The tattoo-like sensors are the latest in a growing portfolio of potential medical products derived from silk protein.
People get tattoos for many reasons: for attention, self-expression, artistic expression, religion, status symbol, etc.
But imagine a tattoo that could tell you your blood oxygen levels while you are exercising, monitor your blood glucose level throughout the day or measure other blood-borne substances.
Now engineers from Massachusetts’ Tufts University have developed a silk-based thin-film disc…like a tattoo. The disc is smaller than a US dime, it could be placed beneath the skin to read oxygen levels.
The novel sensor is made up of a silk-based material called fibroin. Fibroin has unique properties that make it compatible as an implantable material since it doesn’t invoke an immune response.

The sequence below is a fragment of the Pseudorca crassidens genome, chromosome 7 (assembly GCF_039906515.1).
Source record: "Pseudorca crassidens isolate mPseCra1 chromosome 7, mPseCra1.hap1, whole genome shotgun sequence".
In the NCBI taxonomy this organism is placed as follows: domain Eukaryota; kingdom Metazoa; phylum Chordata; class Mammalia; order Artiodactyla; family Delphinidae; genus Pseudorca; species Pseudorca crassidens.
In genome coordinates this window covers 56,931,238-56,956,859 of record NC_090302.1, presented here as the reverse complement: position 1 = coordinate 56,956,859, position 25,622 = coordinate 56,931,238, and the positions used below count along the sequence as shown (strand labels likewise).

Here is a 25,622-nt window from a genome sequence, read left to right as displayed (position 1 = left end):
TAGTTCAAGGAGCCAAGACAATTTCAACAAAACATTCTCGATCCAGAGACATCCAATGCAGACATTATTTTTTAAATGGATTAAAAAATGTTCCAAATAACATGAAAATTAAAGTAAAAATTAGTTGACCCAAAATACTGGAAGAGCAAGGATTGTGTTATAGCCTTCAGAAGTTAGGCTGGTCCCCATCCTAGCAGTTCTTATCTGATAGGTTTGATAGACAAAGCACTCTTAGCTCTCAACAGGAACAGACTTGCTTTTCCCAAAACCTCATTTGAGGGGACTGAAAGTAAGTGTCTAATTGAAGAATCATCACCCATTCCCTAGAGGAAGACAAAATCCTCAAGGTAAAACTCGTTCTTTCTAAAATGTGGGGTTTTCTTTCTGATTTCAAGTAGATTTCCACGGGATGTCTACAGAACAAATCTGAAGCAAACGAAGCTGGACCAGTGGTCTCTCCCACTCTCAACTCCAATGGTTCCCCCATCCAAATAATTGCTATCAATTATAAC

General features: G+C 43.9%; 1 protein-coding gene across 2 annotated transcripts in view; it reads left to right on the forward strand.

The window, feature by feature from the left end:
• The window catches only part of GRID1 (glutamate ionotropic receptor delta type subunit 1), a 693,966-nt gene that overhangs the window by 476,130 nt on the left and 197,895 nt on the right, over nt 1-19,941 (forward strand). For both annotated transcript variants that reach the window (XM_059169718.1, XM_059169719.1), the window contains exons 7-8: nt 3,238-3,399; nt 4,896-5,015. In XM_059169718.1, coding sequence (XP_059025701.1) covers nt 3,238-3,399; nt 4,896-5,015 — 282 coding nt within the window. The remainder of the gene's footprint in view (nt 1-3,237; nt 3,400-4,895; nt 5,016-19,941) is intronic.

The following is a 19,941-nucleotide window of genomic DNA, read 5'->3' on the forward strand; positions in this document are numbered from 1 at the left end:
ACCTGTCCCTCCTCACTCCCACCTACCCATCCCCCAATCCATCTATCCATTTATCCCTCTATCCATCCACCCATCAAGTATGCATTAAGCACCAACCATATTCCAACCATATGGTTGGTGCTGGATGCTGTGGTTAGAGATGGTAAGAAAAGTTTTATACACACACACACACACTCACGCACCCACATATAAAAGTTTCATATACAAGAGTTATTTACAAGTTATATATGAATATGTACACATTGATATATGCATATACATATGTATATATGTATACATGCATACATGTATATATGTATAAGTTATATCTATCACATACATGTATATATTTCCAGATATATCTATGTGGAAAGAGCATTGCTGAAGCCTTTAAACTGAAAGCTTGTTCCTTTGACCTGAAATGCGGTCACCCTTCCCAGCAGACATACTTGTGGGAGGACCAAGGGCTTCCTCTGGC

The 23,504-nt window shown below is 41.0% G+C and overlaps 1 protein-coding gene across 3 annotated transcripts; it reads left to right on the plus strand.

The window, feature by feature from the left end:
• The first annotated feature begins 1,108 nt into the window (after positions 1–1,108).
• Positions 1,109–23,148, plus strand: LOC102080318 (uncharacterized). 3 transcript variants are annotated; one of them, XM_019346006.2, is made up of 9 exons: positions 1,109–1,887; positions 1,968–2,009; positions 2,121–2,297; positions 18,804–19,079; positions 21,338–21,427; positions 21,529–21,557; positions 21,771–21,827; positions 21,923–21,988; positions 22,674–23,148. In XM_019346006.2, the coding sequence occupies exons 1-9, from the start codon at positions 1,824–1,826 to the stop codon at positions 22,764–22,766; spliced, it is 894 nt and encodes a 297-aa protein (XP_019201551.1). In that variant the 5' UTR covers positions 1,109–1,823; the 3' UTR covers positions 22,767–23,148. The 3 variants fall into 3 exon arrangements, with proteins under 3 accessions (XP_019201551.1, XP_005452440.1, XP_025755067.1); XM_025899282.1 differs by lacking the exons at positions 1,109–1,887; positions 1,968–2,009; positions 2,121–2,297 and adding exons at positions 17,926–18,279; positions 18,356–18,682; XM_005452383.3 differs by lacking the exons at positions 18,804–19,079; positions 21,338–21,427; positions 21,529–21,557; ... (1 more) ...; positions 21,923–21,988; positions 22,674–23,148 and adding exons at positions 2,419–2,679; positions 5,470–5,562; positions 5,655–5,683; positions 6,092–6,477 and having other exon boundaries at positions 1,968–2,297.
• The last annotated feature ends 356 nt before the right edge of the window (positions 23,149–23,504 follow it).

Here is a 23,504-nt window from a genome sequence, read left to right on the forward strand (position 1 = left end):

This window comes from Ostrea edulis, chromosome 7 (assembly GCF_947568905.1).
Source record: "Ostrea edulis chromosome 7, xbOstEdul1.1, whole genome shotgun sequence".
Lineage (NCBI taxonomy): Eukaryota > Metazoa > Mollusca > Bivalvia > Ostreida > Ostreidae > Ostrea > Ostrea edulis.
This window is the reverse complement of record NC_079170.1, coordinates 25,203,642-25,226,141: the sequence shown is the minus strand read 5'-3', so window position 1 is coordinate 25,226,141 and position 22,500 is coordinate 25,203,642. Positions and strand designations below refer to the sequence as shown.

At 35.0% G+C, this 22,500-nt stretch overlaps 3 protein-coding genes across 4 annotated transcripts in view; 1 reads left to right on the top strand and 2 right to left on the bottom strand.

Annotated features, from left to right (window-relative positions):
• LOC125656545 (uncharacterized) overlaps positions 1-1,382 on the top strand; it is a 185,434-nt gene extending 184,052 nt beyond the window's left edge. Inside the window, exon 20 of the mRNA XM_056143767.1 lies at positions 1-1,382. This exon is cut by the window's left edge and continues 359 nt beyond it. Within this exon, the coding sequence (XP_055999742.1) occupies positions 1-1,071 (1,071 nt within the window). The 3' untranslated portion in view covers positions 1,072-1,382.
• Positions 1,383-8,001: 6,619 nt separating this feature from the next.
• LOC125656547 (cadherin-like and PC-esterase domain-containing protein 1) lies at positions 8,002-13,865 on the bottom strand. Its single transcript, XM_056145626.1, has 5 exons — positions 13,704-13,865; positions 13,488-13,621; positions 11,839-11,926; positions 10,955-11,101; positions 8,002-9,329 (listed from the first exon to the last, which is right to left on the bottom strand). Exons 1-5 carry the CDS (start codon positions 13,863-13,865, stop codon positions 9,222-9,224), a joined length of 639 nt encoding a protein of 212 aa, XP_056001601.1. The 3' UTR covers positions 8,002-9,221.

When placed under the skin, the disc glows brighter or dimmer under a light that can penetrate the skin. The intensity and the duration of the glow show the different levels of oxygen in the blood. The duration of the glow decreases as levels of oxygen increase.
In experiments, the implanted sensor accurately tracked the oxygen levels in real-time. This could be highly useful when treating people with conditions like COVID-19 where oxygen levels need to be monitored continuously.
“We can envision many scenarios in which a tattoo-like sensor under the skin can be useful,” said Thomas Falcucci, a graduate student in Kaplan’s lab who developed the tattoo sensor. “That’s usually in situations where someone with a chronic condition needs to be monitored over a long period of time outside of a traditional clinical setting. We could potentially track multiple blood components using a sensor array under the skin.”